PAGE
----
A cameras ability to reproduce a given scene with a given amount of light. Usually expressed in foot-candles or lux.

Soft-Dome Tweeter

A tweeter that uses a soft fabric or plastic dome as the radiating diaphragm.


A component that converts electrical energy into acoustical energy.

Static IP Address

A Static or Dedicated IP address is a type of account from an ISP where your computer or network is assigned the same constant IP Address at all times. Also see IP Address and Dynamic IP.

Structured Wiring

Also known as Pre-Wire, Structured Wiring commonly refers to the installation of cables and wires in a structure during the building phase. Cables and wires to accommodate CATV, satellite TV, surround sound, telephone, computer networking, video surveillance, security and home automation are installed so when the home is finishes, no cables are visible.


A speaker designed to reproduce very low bass frequencies, usually those below about 80 Hz.


A device used to switch the video signals from two or more cameras on a monitor.


Tactile Transducer

A device that turns electrical energy into mechanical energy, usually used to shake the seating in a theater. Effective in providing visceral impact without increasing the system's actual SPL level.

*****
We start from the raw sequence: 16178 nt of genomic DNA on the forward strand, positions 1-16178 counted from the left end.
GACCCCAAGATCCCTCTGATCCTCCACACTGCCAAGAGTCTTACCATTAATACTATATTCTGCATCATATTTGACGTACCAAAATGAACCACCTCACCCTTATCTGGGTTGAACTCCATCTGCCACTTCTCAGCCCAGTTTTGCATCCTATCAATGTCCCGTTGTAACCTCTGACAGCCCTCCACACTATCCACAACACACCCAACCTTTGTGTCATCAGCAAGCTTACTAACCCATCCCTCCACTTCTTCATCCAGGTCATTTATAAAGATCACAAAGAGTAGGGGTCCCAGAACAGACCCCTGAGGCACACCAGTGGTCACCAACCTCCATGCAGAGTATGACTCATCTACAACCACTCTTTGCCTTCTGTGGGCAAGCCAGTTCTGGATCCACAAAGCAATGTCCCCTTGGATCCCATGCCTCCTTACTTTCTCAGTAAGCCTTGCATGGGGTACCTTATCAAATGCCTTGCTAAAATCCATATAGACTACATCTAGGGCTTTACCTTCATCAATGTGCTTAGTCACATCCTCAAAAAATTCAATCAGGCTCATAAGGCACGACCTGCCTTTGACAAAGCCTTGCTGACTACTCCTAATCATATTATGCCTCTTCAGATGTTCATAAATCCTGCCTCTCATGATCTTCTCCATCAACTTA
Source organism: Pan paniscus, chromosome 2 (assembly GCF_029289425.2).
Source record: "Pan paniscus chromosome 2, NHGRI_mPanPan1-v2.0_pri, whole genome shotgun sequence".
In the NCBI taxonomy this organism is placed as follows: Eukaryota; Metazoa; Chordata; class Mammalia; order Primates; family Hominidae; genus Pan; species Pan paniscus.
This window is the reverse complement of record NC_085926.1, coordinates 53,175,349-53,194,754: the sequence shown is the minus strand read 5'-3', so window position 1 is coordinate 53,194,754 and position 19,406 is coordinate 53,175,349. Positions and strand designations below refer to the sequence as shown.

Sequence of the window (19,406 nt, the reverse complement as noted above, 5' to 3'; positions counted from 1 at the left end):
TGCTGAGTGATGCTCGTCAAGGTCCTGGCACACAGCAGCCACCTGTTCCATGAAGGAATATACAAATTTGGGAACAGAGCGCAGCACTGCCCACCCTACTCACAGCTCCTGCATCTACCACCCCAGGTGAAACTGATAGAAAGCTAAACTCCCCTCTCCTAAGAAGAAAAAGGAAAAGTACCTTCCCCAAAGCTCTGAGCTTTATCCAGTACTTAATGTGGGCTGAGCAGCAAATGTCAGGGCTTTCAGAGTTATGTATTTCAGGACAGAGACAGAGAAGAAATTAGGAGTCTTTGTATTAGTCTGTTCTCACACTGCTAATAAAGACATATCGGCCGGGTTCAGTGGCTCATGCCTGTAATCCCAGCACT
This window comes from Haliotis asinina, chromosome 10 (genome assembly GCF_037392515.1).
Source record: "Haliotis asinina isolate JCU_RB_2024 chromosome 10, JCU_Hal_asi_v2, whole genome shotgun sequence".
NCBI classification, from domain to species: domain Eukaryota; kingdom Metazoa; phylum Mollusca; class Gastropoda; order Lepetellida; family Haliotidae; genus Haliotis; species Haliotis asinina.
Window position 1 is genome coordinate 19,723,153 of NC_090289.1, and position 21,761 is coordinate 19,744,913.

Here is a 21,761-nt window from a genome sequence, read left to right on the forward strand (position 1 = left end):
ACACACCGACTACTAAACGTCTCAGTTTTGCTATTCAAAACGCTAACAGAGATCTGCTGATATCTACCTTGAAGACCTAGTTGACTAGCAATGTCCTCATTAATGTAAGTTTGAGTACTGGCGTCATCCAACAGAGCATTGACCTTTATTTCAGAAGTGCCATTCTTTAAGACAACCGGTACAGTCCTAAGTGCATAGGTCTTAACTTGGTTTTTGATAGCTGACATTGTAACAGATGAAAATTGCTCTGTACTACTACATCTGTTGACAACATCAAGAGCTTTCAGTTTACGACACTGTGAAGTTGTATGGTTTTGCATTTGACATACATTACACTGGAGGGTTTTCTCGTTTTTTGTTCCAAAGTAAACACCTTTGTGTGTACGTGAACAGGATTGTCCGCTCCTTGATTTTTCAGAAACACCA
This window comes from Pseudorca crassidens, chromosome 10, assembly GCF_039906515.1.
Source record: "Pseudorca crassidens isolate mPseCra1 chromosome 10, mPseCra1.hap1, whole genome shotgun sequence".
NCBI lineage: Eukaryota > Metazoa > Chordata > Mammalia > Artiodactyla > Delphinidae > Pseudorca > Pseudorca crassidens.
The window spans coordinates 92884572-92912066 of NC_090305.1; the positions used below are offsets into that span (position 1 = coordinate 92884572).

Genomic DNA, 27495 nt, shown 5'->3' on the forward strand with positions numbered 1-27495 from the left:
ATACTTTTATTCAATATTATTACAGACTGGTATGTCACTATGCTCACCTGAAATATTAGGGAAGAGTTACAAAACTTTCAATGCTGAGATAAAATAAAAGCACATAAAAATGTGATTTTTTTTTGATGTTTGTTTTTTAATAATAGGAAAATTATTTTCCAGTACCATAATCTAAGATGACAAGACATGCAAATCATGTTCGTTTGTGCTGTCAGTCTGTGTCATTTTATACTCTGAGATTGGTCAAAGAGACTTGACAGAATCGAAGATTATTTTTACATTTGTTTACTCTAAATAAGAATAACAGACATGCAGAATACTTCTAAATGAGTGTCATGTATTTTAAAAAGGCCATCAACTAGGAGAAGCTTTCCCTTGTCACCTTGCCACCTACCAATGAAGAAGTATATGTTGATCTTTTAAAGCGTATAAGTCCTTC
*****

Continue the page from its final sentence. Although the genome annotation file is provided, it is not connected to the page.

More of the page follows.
Certification program for home theater equipment. Uses some proprietary features, but mostly assures a base quality level for a given room size. (See THX Select or Ultra.) Is compatible with any and all soundtrack formats. Stands for either Tom Holman's eXperiment, after the engineer who drafted the original standard, or is named after the company's founder George Lucas' first movie, THX 1138. Nobody agrees on which.

THX Select

Certification program for speakers and receivers that assures a base level of quality and performance when played in a room that's between 2,000 and 3,000 cubic feet.

THX Ultra

Certification program for speakers, receivers, and amplifiers that assures a base level of quality and performance when played in a room that's greater than 3,000 cubic feet.

THX Ultra 2

The newest certification from THX, THX Ultra 2 requires amplification for seven channels, boundary compensation for subwoofers, and stricter requirements for amplifiers and speakers than THX Ultra. Dipole speakers are used for the side surround channels. Monopole speakers are used for the surround back channel and are placed next to each other. The Ultra 2 processor accommodates both 5.1 EX/ES soundtracks, as well as multichannel audio recordings by directing ambient sounds to the dipole speakers and discrete effects/sounds to the back channels.


Any device that converts one form of energy into another form of energy, specifically when one of the quantities is electrical. Thus, a loudspeaker converts electrical impulses into sound (mechanical impulses), a microphone converts sound into electrical impulses, a solar cell converts light into electricity, etc.


See Receiver.


A speaker driver designed to reproduce high frequencies; usually those over approximately 5,000 to 10,000 Hz.